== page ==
Following the introduction of plain packaging for tobacco products and repeated calls to extend the legislation to other sectors, Brand Finance has once again analysed the potential impact of such a policy on food and beverage brands in four categories: alcohol, confectionery, savoury snacks, and sugary drinks. Responding to growing demand for more up-to-date analysis, this second iteration of the Brand Finance Plain Packaging report builds on the findings of the original 2017 study and is being launched today at the Food Ethics Council’s Food Policy on Trial event in London.
Eight major brand-owning companies are predicted to lose a total of US$234.0 billion, with alcohol and sugary drinks brands the most vulnerable. Given the growth of brand values over the last two years, the estimation is nearly US$50 billion larger than the US$186.7 billion calculated in 2017, when the first study was conducted.
Alcoholic drinks producers like Heineken, AB InBev, and Pernod Ricard would see 100% of their revenues exposed to the legislation, jeopardising the current business model.
Pernod Ricard, at 36.2%, has the largest proportion of enterprise value at stake. Similar to other drinks giants, AB InBev and The Coca-Cola Company are both set to lose over a quarter of their enterprise value. They are also the two corporations in the study with most absolute value at risk: US$64.6 billion and US$57.2 billion respectively.
PepsiCo, owner of popular snack brands such as Lay’s, Doritos, and Cheetos, as well as its iconic eponymous soft drink brand, would see over two-thirds of its brands affected by legislation, the highest proportion of any company outside of alcoholic beverages.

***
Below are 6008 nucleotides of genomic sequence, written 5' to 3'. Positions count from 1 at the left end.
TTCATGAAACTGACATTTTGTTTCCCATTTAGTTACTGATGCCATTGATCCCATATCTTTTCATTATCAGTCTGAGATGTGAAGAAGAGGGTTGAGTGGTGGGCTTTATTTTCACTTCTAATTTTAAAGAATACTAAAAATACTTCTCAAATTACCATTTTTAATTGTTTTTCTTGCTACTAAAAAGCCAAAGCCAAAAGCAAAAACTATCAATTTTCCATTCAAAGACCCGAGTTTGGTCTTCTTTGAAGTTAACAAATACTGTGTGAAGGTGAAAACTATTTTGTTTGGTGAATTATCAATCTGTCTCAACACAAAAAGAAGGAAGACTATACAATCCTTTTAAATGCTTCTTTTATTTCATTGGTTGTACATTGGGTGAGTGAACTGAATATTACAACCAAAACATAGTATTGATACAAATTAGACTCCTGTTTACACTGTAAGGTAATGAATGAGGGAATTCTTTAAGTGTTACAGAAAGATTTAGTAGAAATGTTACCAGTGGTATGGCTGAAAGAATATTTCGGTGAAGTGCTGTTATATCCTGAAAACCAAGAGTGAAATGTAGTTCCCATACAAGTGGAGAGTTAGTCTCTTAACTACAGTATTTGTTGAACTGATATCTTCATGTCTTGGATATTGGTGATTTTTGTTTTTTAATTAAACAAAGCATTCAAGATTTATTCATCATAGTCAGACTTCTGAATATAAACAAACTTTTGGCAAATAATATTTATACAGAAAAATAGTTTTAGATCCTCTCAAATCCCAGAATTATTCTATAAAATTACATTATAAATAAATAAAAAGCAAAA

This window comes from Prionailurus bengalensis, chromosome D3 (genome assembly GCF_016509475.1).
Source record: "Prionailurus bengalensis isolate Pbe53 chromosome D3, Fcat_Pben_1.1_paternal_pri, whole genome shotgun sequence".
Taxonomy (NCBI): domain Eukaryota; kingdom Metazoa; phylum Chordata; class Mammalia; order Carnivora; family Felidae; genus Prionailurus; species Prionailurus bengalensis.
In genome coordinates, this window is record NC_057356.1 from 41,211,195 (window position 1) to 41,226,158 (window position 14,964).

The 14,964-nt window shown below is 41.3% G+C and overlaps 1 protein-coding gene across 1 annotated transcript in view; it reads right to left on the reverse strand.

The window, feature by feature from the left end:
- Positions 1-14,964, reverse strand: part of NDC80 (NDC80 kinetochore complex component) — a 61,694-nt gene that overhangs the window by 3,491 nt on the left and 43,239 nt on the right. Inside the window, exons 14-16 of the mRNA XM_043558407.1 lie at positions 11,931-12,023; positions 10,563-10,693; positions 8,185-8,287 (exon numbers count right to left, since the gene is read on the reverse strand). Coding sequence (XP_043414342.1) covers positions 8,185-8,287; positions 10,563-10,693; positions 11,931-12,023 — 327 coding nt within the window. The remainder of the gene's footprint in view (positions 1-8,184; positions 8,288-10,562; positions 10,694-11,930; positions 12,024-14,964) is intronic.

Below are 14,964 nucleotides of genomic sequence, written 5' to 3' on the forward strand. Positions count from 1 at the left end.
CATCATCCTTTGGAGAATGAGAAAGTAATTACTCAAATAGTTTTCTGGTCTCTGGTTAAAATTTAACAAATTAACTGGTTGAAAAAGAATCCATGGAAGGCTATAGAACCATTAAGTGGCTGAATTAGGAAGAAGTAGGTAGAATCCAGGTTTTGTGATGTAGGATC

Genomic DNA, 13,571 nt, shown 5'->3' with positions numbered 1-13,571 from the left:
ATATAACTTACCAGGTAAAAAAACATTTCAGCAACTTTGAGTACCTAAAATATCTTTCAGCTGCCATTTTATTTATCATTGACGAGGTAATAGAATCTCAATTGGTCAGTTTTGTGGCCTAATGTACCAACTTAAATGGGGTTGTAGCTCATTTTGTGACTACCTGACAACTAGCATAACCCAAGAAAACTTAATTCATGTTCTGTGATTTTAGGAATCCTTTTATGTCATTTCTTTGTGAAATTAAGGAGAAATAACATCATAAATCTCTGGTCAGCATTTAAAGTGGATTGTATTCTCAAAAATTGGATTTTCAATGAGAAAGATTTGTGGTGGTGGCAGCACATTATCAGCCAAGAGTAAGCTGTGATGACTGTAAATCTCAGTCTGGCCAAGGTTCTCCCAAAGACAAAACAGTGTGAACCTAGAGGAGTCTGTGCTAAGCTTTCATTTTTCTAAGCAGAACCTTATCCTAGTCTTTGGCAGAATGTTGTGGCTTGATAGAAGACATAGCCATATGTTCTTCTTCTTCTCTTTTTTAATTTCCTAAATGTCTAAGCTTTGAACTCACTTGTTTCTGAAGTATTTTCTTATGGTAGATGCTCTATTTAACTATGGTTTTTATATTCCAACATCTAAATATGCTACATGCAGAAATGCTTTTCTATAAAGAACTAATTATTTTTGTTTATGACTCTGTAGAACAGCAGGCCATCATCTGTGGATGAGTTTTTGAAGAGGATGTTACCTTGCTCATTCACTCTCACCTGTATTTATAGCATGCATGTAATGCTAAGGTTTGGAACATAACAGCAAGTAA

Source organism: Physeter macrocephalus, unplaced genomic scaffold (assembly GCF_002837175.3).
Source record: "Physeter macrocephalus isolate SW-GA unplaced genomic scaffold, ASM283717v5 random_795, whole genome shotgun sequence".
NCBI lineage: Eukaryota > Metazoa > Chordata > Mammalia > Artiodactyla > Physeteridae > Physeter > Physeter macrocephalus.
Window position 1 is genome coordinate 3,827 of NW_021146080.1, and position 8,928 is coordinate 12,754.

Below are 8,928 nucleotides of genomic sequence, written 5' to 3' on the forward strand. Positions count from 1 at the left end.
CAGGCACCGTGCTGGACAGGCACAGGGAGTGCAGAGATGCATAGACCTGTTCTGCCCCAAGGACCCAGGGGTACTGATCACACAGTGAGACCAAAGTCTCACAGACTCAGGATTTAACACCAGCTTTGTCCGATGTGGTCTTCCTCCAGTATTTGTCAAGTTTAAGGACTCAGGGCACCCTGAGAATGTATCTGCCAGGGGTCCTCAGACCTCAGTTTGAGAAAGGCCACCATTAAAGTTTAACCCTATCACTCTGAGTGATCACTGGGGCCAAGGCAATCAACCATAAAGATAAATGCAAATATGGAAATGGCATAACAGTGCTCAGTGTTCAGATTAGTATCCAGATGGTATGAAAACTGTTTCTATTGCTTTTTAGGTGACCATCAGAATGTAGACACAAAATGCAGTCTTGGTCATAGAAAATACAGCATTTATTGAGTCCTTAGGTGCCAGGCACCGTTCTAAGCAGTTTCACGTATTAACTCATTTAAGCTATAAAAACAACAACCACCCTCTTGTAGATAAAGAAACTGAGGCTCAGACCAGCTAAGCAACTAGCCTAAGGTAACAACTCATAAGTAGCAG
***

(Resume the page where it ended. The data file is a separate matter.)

An extrapolation of the results to all major alcohol and sugary drinks brands, points towards a potential loss of US$430.8 billion for the beverage industry globally.
The estimates refer to the loss of value derived specifically from brands and do not account for further potential losses resulting from changes in price and volume of the products sold, or illicit trade. Therefore, the total damage to businesses affected is likely to be higher.
This should raise concerns not only for brand owners, but also for governments, policy makers, marketers, and campaigners.
David Haigh, CEO of Brand Finance, commented:
“Since we produced the first Brand Finance Plain Packaging report in 2017, a number of other countries have either implemented – or legislated for – plain packaging for tobacco products. With health advisors labelling obesity ‘the new smoking’, it is not surprising that there have been repeated calls for this type of legislation to be expanded into the food and drinks sectors. It is obvious, however, that this would severely damage these companies’ business values.”
David added: “However, the predicted loss of brand contribution to companies at risk is just the tip of the iceberg. Plain packaging would also lead to losses in the creative industries, including design and advertising services, which are heavily reliant on FMCG contracts.”
Plain packaging is often referred to as a branding ban or brand censorship. By imposing strict rules and regulations, the legislator requires producers to remove all branded features from external packaging, except for the brand name written in a standardised font, with all surfaces in a standard colour.
An increasing number of countries are introducing strict regulations on the marketing and advertising of food and drink products in an attempt to prevent obesity and lifestyle diseases. With calls for more intrusive measures growing, the prospect of further applications of plain packaging looks increasingly likely.
In 2015, the WHO-backed Tobacco Atlas, called for extending plain packaging to alcohol and some food and drink products. In 2016, Public Health England released a report calling for plain packaging to be considered for alcohol. In October last year, Ireland passed a Bill to introduce mandatory, sizeable health warning labels on all alcohol products, cautioning against the risk of cancer. Earlier this year, UK think tank, the Institute for Public Policy Research, called for plain packaging to be extended to all confectionary, crisps and sugary drinks, to put them on ‘a level playing-field with fruit and vegetables’.